To mark volume 2 of An Anarchist FAQ being published, there is an event at Housmans bookshop in London on Wednesday 20th March, 7pm. The meeting will start off by flying through a brief history of Anarchism and highlighting the major traditions within it, before opening it up to the floor for questions and discussion. Event details are:
‘Everything you ever wanted to know about Anarchism, but were afraid to ask’
Wednesday 20th March
5 Caledonian Road
King's Cross ,
London N1 9DX
There is an entry fee of £3 but it is redeemable against any purchase.
The aim of the introduction talk will be to sketch the history of anarchism as a named socio-economic theory and movement and explaining why it cannot be meaningfully understood in any other ways. This means that while there are definitely anarchistic thinkers and movements before 1840 and the publication of Proudhon's seminal What is Property? they did not have any impact on the rise of anarchism in the mid- to late-nineteenth century.
So regardless of how interesting the likes of Godwin or Stirner and their ideas are, they were rediscovered in the 1890s by a movement which had existed for five decades and had already went through two revolutions (1848 and the 1871 communal uprisings) and defining conflicts and polemics within an international organisation (namely, the International Working Men's Association). Similarly, while some popular movement were labelled anarchist by their enemies (most obviously, “the anarchists” Kropotkin discussed in his classic history Great French Revolution) and while many of their ideas were most definitely anarchistic, they did not have a direct impact on the rise of anarchism (although Proudhon was indebted to the ideas of the French Revolution and so we should not dismiss an indirect influence).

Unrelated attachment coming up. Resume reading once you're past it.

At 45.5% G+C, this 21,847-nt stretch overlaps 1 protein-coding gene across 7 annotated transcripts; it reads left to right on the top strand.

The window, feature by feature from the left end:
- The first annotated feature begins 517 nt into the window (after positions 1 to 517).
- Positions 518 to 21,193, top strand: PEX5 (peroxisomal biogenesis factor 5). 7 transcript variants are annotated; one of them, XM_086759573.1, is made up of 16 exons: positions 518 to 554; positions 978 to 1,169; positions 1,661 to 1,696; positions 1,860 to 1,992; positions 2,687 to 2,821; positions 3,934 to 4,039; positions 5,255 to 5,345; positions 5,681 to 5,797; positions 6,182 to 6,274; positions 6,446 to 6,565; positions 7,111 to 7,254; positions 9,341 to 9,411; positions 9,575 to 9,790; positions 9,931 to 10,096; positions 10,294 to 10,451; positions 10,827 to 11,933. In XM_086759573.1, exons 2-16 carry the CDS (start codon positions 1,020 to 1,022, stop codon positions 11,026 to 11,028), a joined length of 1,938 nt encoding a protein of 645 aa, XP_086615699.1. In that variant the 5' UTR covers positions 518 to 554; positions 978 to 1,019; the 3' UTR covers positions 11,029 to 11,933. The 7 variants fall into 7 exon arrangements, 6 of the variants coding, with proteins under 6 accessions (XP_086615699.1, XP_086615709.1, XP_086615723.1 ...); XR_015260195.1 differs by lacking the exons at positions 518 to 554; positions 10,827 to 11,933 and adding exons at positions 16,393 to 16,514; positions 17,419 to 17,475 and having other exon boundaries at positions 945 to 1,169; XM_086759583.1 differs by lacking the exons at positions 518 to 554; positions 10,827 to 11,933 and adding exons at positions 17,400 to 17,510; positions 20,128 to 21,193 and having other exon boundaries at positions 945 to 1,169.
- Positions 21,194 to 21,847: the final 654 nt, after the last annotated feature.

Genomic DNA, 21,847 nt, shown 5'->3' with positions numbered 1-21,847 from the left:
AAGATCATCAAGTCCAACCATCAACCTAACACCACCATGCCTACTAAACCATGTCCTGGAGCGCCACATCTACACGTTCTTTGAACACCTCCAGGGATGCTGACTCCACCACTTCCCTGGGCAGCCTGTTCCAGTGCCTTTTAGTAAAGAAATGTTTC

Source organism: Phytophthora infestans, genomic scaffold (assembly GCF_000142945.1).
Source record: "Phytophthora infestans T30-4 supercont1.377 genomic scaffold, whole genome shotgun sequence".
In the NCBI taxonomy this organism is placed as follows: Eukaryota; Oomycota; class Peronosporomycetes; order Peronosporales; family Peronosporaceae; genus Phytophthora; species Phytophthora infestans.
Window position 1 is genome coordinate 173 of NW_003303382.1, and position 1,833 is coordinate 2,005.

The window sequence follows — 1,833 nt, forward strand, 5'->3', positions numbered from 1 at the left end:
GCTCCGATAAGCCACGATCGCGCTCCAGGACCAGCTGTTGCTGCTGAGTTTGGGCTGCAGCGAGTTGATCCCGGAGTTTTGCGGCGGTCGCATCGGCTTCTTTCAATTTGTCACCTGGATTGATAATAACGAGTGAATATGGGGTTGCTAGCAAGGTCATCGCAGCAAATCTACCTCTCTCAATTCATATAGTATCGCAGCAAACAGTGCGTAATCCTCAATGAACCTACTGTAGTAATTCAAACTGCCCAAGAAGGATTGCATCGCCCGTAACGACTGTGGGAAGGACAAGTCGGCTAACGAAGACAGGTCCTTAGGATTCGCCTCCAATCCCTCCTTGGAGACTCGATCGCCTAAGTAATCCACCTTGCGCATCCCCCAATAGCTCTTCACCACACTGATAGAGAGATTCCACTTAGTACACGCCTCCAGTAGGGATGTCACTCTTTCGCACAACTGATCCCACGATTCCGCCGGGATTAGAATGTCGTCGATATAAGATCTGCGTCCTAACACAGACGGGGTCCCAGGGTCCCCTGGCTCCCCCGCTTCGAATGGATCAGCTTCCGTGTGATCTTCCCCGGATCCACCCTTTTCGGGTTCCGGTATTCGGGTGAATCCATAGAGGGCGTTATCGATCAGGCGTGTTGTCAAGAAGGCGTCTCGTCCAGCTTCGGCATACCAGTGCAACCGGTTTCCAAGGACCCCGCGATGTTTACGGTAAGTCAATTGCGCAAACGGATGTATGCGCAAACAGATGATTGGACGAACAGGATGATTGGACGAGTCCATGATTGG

Given this, the introduction will start with Proudhon and his ideas, sketch their impact and evolution as well as influences (while many view the Frenchman as an isolated figure, he was in fact very much part of the wider socialist and workers’ movement and his ideas and works reflect that). Then it will be a case of moving onto the rise of revolutionary anarchism in the International Working Men's Association and its links with Proudhon’s reformist anarchism before discussing the development of communist-anarchism in the 1870s and 1880s. This will mention developments in America, notably the Chicago Anarchists and Individualist Anarchism. Then, based on research done for the new Kropotkin anthology Direct Struggle Against Capital, it will move onto revolutionary syndicalism and its links with revolutionary anarchism. The rediscovery of the term “libertarian” in the 1890s will probably be mentioned as well. Then it will be a case of sketching anarchism in the 1905 and 1917 Russian Revolutions, the Italian Factory Occupations and the Spanish Revolution. Finally, the post-Second World War anarchism will be covered (including Bookchin, Ward and Paris 1968) and ending with a sketch of anarchism now.
So quite a lot to cover and as it is a brief history of anarchism, it can be reasonably sure that the final talk may note equal the hopes expressed here. Suffice to say, the focus will be on the positive aspects of each period and the various dead-ends the movement has experienced will not feature much (best to leave that to the enemies of libertarian ideas to do!).
Hopefully see yous there…
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